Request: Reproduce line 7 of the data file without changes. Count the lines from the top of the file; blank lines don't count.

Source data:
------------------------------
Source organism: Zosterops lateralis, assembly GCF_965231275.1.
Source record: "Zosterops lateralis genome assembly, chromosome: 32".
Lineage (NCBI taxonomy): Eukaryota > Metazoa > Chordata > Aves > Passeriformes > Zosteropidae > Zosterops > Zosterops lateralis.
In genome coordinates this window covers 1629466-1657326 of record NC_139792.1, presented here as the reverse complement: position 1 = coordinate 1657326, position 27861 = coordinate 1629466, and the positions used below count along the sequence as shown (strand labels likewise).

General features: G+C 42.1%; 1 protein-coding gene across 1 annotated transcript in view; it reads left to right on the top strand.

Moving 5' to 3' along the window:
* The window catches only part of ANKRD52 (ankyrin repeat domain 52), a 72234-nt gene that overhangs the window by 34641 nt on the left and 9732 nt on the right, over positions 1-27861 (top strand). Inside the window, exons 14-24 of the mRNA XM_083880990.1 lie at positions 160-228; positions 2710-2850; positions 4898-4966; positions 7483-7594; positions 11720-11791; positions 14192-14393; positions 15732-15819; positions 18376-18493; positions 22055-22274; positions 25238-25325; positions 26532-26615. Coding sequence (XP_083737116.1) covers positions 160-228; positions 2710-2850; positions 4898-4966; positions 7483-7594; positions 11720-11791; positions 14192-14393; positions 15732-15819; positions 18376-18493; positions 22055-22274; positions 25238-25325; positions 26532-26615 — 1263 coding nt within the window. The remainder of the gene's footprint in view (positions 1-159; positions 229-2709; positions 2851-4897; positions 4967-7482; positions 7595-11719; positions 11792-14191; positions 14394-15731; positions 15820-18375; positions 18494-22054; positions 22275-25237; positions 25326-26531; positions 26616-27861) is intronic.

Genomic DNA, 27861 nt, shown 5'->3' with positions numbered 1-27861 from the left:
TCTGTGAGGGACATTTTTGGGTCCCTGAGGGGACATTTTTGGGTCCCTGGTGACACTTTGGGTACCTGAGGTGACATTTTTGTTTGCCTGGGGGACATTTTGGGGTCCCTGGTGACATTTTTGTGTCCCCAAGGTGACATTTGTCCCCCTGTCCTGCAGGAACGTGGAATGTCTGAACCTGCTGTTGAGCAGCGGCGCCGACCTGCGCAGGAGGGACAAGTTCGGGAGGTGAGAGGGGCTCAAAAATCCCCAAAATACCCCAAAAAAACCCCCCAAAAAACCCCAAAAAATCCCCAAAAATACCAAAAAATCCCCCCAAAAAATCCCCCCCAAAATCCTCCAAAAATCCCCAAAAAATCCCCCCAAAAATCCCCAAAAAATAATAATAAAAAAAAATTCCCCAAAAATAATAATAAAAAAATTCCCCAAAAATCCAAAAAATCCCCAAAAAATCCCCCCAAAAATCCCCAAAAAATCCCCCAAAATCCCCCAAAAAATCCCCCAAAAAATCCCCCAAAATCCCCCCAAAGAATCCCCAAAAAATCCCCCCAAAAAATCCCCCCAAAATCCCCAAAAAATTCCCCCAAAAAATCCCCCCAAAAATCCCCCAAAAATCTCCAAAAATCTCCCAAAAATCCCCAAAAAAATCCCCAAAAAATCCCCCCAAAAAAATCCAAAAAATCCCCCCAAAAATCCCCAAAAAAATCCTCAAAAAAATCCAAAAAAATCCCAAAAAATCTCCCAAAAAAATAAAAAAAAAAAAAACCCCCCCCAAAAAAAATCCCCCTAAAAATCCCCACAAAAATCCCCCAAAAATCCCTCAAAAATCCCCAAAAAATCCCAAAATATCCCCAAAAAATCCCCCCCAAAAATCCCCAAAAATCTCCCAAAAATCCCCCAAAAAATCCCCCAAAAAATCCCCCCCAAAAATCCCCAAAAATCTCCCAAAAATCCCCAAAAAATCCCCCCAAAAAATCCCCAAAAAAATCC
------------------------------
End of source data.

* The window catches only part of ANKRD52 (ankyrin repeat domain 52), a 72234-nt gene that overhangs the window by 34641 nt on the left and 9732 nt on the right, over positions 1-27861 (top strand). Inside the window, exons 14-24 of the mRNA XM_083880990.1 lie at positions 160-228; positions 2710-2850; positions 4898-4966; positions 7483-7594; positions 11720-11791; positions 14192-14393; positions 15732-15819; positions 18376-18493; positions 22055-22274; positions 25238-25325; positions 26532-26615. Coding sequence (XP_083737116.1) covers positions 160-228; positions 2710-2850; positions 4898-4966; positions 7483-7594; positions 11720-11791; positions 14192-14393; positions 15732-15819; positions 18376-18493; positions 22055-22274; positions 25238-25325; positions 26532-26615 — 1263 coding nt within the window. The remainder of the gene's footprint in view (positions 1-159; positions 229-2709; positions 2851-4897; positions 4967-7482; positions 7595-11719; positions 11792-14191; positions 14394-15731; positions 15820-18375; positions 18494-22054; positions 22275-25237; positions 25326-26531; positions 26616-27861) is intronic.